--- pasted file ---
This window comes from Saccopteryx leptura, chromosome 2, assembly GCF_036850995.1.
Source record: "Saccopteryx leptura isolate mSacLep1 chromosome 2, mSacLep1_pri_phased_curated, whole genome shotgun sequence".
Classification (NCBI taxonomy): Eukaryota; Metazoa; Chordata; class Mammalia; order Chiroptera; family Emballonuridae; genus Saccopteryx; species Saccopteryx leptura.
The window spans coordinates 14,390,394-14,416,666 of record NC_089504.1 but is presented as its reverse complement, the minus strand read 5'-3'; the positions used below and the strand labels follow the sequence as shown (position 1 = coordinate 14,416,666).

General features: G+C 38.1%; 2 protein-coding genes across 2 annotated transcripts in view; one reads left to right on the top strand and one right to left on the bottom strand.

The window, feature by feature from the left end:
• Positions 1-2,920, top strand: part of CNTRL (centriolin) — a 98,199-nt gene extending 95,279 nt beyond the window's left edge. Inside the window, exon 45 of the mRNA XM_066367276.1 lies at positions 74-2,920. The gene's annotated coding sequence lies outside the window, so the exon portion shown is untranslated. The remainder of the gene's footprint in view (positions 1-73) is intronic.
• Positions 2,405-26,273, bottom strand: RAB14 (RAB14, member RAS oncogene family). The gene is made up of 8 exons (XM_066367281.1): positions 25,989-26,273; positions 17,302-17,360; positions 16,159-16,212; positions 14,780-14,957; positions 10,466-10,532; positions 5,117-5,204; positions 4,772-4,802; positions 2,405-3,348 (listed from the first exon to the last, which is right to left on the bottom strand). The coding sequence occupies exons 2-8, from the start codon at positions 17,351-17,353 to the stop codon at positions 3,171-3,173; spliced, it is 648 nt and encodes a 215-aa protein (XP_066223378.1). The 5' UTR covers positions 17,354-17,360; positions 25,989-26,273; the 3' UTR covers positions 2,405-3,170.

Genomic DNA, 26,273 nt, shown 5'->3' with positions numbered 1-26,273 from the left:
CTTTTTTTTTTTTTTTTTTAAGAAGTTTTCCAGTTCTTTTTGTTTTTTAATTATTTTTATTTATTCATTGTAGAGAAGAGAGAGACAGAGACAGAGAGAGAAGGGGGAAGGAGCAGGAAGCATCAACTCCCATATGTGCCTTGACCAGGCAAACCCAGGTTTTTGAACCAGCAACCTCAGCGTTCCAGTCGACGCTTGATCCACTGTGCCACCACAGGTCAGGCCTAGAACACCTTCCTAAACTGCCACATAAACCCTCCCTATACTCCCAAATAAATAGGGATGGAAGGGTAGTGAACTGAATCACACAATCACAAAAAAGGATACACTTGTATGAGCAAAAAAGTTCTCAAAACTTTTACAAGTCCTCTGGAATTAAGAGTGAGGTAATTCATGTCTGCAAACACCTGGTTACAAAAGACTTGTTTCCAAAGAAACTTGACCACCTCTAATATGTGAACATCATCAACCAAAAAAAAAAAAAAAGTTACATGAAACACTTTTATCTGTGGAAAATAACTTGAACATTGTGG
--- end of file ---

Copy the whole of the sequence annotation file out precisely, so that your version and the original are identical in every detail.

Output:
This window comes from Saccopteryx leptura, chromosome 2, assembly GCF_036850995.1.
Source record: "Saccopteryx leptura isolate mSacLep1 chromosome 2, mSacLep1_pri_phased_curated, whole genome shotgun sequence".
Classification (NCBI taxonomy): Eukaryota; Metazoa; Chordata; class Mammalia; order Chiroptera; family Emballonuridae; genus Saccopteryx; species Saccopteryx leptura.
The window spans coordinates 14,390,394-14,416,666 of record NC_089504.1 but is presented as its reverse complement, the minus strand read 5'-3'; the positions used below and the strand labels follow the sequence as shown (position 1 = coordinate 14,416,666).

General features: G+C 38.1%; 2 protein-coding genes across 2 annotated transcripts in view; one reads left to right on the top strand and one right to left on the bottom strand.

The window, feature by feature from the left end:
• Positions 1-2,920, top strand: part of CNTRL (centriolin) — a 98,199-nt gene extending 95,279 nt beyond the window's left edge. Inside the window, exon 45 of the mRNA XM_066367276.1 lies at positions 74-2,920. The gene's annotated coding sequence lies outside the window, so the exon portion shown is untranslated. The remainder of the gene's footprint in view (positions 1-73) is intronic.
• Positions 2,405-26,273, bottom strand: RAB14 (RAB14, member RAS oncogene family). The gene is made up of 8 exons (XM_066367281.1): positions 25,989-26,273; positions 17,302-17,360; positions 16,159-16,212; positions 14,780-14,957; positions 10,466-10,532; positions 5,117-5,204; positions 4,772-4,802; positions 2,405-3,348 (listed from the first exon to the last, which is right to left on the bottom strand). The coding sequence occupies exons 2-8, from the start codon at positions 17,351-17,353 to the stop codon at positions 3,171-3,173; spliced, it is 648 nt and encodes a 215-aa protein (XP_066223378.1). The 5' UTR covers positions 17,354-17,360; positions 25,989-26,273; the 3' UTR covers positions 2,405-3,170.

Genomic DNA, 26,273 nt, shown 5'->3' with positions numbered 1-26,273 from the left:
CTTTTTTTTTTTTTTTTTTAAGAAGTTTTCCAGTTCTTTTTGTTTTTTAATTATTTTTATTTATTCATTGTAGAGAAGAGAGAGACAGAGACAGAGAGAGAAGGGGGAAGGAGCAGGAAGCATCAACTCCCATATGTGCCTTGACCAGGCAAACCCAGGTTTTTGAACCAGCAACCTCAGCGTTCCAGTCGACGCTTGATCCACTGTGCCACCACAGGTCAGGCCTAGAACACCTTCCTAAACTGCCACATAAACCCTCCCTATACTCCCAAATAAATAGGGATGGAAGGGTAGTGAACTGAATCACACAATCACAAAAAAGGATACACTTGTATGAGCAAAAAAGTTCTCAAAACTTTTACAAGTCCTCTGGAATTAAGAGTGAGGTAATTCATGTCTGCAAACACCTGGTTACAAAAGACTTGTTTCCAAAGAAACTTGACCACCTCTAATATGTGAACATCATCAACCAAAAAAAAAAAAAAAGTTACATGAAACACTTTTATCTGTGGAAAATAACTTGAACATTGTGG